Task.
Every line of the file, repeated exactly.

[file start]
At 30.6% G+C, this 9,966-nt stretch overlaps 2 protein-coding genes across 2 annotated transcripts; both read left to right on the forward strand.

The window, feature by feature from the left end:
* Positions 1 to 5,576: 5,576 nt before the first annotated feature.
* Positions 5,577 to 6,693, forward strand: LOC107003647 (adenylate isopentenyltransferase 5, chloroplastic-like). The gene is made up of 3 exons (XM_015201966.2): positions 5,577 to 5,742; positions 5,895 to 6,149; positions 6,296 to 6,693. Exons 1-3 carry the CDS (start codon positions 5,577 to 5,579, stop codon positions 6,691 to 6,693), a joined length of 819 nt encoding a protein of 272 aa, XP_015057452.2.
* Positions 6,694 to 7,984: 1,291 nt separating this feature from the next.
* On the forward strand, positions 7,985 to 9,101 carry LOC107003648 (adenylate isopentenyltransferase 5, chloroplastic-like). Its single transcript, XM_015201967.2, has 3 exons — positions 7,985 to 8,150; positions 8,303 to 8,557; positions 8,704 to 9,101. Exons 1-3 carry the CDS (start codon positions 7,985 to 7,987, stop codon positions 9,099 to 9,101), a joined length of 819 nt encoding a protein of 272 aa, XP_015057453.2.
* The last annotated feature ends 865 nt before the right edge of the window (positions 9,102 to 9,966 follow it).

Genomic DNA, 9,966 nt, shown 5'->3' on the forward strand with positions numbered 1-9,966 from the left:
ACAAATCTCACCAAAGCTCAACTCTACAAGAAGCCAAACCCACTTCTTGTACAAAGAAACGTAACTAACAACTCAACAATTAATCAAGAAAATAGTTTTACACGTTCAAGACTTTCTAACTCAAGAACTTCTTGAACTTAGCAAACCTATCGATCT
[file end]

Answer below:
At 30.6% G+C, this 9,966-nt stretch overlaps 2 protein-coding genes across 2 annotated transcripts; both read left to right on the forward strand.

The window, feature by feature from the left end:
* Positions 1 to 5,576: 5,576 nt before the first annotated feature.
* Positions 5,577 to 6,693, forward strand: LOC107003647 (adenylate isopentenyltransferase 5, chloroplastic-like). The gene is made up of 3 exons (XM_015201966.2): positions 5,577 to 5,742; positions 5,895 to 6,149; positions 6,296 to 6,693. Exons 1-3 carry the CDS (start codon positions 5,577 to 5,579, stop codon positions 6,691 to 6,693), a joined length of 819 nt encoding a protein of 272 aa, XP_015057452.2.
* Positions 6,694 to 7,984: 1,291 nt separating this feature from the next.
* On the forward strand, positions 7,985 to 9,101 carry LOC107003648 (adenylate isopentenyltransferase 5, chloroplastic-like). Its single transcript, XM_015201967.2, has 3 exons — positions 7,985 to 8,150; positions 8,303 to 8,557; positions 8,704 to 9,101. Exons 1-3 carry the CDS (start codon positions 7,985 to 7,987, stop codon positions 9,099 to 9,101), a joined length of 819 nt encoding a protein of 272 aa, XP_015057453.2.
* The last annotated feature ends 865 nt before the right edge of the window (positions 9,102 to 9,966 follow it).

Genomic DNA, 9,966 nt, shown 5'->3' on the forward strand with positions numbered 1-9,966 from the left:
ACAAATCTCACCAAAGCTCAACTCTACAAGAAGCCAAACCCACTTCTTGTACAAAGAAACGTAACTAACAACTCAACAATTAATCAAGAAAATAGTTTTACACGTTCAAGACTTTCTAACTCAAGAACTTCTTGAACTTAGCAAACCTATCGATCT